Tuesday, February 21, 2006

Eat Drink Men Women

Two mornings a week, my mother teaches English as a second language to a small group of women. Over the years that she's done this she's developed a wonderful rapport with her students, two Chinese women in particular. Once Mom let it drop that she likes Chinese food, the containers began to appear. She'd come home from class with tubs of dumplings, jars of noodles, even a box of fiery little shrimp to be eaten whole, head, legs, and all. Frankly at one point a few years ago, before things calmed down a bit, I think the two students saw themselves as embroiled in a cook-off, duking it out to earn "Teacher's" favor. ("Enough!" my dad was heard to report, after forcing down his umpteenth dumpling.) But of course my mom loves all her ladies and doesn't play favorites.

Can you see where this is going? Yup, #1 son got involved. Margy and I actually live right near one of these students, who's the cook for a family in the neighborhood. From time to time she invites my folks and some of the other students over for a home-cooked meal, and at some point I -- lucky me -- got added to the list. In fact, sometimes I get my own special delivery of a round of dumplings or a container of noodles, to Margy's great delight.

Today we had quite a banquet, as you can clearly see. There were six of us -- my mom and dad, the chef extraordinaire, my mom's other Chinese student and her husband, and me. I hung my head a couple of times when asked where Margy was. "She's working," I said sheepishly, feeling like I should be working too. Little did I realize I'd soon be punching the clock -- that is, eating absolutely as much as I possibly could.

Did I say this was lunch for six? Well, the food you see here was about half of what was served. We ate slowly and chatted and lingered and ate and laughed and lingered and ate, and there was still tons left on the table. Clockwise, from the lower left:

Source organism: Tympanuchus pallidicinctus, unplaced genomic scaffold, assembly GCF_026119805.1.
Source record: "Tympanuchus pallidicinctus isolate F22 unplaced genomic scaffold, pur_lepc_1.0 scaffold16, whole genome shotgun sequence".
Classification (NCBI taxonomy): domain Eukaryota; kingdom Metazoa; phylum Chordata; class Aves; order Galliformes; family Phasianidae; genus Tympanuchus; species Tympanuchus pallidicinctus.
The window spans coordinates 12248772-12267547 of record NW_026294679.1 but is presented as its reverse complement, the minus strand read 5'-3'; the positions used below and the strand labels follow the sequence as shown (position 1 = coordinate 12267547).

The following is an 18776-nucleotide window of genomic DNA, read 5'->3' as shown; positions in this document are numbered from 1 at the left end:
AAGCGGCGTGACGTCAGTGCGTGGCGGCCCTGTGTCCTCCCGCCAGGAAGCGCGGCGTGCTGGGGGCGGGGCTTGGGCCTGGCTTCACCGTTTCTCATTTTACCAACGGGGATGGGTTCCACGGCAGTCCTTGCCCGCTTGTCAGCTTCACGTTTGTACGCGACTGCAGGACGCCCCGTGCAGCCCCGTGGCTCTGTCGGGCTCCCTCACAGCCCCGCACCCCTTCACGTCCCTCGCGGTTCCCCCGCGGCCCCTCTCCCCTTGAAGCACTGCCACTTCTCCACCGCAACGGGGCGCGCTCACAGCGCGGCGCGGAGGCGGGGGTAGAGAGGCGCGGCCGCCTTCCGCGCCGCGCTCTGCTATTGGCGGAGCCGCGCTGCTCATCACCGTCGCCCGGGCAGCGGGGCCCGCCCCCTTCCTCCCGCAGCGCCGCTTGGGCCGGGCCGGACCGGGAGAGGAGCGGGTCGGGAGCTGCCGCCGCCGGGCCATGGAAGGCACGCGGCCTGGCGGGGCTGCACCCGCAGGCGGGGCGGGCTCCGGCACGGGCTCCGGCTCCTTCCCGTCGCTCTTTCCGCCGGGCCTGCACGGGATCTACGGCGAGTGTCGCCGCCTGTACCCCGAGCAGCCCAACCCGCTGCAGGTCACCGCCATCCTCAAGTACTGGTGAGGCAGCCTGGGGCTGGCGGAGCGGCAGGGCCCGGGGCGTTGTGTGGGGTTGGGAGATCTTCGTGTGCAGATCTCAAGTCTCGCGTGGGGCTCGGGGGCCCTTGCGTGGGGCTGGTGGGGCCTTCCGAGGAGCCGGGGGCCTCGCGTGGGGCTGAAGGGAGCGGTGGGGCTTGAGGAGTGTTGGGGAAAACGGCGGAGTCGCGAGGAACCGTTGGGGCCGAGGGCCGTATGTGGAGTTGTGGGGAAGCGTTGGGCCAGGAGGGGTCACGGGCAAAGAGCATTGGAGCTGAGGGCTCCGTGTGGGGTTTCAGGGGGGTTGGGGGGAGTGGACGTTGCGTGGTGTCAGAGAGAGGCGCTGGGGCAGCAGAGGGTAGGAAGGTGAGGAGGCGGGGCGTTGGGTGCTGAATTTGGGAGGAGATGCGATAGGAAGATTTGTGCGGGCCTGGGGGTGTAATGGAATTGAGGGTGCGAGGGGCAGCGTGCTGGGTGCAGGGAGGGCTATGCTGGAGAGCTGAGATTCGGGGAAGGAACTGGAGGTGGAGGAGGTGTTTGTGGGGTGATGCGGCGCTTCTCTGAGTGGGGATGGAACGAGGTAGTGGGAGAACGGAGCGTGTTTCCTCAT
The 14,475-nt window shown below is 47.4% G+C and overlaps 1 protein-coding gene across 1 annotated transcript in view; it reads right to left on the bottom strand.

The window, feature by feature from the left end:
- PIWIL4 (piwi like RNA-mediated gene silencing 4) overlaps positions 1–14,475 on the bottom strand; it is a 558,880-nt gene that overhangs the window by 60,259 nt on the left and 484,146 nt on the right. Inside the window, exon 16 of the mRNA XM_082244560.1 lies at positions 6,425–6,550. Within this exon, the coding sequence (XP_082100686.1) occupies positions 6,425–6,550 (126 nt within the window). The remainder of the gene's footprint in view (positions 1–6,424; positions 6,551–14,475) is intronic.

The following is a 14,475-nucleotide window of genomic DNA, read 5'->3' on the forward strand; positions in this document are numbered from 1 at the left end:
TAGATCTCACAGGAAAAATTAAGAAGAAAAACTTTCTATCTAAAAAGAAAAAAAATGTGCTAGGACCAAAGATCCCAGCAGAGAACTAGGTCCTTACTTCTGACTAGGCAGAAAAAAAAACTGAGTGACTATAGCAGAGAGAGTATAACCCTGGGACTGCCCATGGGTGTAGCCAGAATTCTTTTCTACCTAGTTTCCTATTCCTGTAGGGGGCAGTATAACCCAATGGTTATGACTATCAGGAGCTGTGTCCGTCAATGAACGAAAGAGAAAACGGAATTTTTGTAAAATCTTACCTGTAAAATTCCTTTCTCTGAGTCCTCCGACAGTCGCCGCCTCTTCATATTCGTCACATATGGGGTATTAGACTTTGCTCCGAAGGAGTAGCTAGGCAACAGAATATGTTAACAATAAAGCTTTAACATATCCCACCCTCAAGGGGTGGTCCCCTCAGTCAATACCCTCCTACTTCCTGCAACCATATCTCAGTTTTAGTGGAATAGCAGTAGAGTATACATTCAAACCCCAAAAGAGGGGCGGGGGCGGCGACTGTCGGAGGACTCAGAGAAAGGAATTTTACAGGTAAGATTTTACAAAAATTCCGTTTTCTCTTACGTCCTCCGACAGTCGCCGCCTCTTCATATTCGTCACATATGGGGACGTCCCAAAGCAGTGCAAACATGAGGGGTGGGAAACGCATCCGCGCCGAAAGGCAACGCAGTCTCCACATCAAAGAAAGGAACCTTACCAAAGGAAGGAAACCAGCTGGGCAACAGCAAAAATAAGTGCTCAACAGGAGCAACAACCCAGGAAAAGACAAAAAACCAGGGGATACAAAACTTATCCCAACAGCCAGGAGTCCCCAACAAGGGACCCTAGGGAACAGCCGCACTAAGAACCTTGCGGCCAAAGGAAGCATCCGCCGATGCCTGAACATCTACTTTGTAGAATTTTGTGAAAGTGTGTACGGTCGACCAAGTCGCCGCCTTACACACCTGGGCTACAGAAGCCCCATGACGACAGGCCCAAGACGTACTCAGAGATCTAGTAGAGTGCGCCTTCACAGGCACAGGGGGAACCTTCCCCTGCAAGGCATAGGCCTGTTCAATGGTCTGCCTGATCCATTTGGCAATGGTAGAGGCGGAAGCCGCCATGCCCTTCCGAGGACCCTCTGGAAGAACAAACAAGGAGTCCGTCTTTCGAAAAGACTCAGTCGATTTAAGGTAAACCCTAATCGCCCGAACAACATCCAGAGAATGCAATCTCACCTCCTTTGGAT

* Fried spare ribs
* Whole fish with leeks and red bell pepper (the Chinese among us didn't know the English name of the fish but described it as "yellow flower fish")
* Spicy dried beans with leeks (I had a hard time imagining what the beans look like in their natural state -- green beans? black beans? chickpeas? -- and wasn't quite able to find out)
* Those legendary dumplings
* Clam soup, in the very small bowl -- wonderful!
* Fried tofu with a spicy soy-garlic sauce -- divine!

Not seen here:

* Not one, but two whole steamed chickens, both falling-apart succulent, one in a light ginger-scented broth and the other, called "3-cup chicken," in a dark and delicious potion made with a cup each of soy sauce, Chinese wine, and sesame oil
* Steamed crunchy greens that our host likened to Chinese lettuce
* Red-hot kimchi made with broccoli stems (I sort of got the recipe and have stems drying in the fridge as I type)
* Tiny slices of beef on toothpicks, flavored with hot red pepper and cumin seed
* Something surprisingly similar to Margy's Asian pot roast; our host said it contained radishes but my mom and I agreed they were turnips
* Sweet sticky rice with raisins and dates

And I seriously think I forgot something. Frogs' legs? No, that was last time (yum). Hmm...

Our host was a tad forgetful too -- she had made so many dishes that some of them never came out. In fact, the kimchi was presented just after dessert (which was a huge bowl of fruit with scoops of mint chip, dulce de leche, and butter pecan on top). It was just in the nick of time for us to try it before digging into our ice cream -- but the Chinese man in the group loved the kimchi so much that he kept snagging bits of it in his chopsticks between bites of mint chip. Now that is a good eater.

After a meal like this, I would've expected night to have fallen. But I staggered home in strong daylight, full to the gills and loaded down with plenty of food for Margy's dinner.

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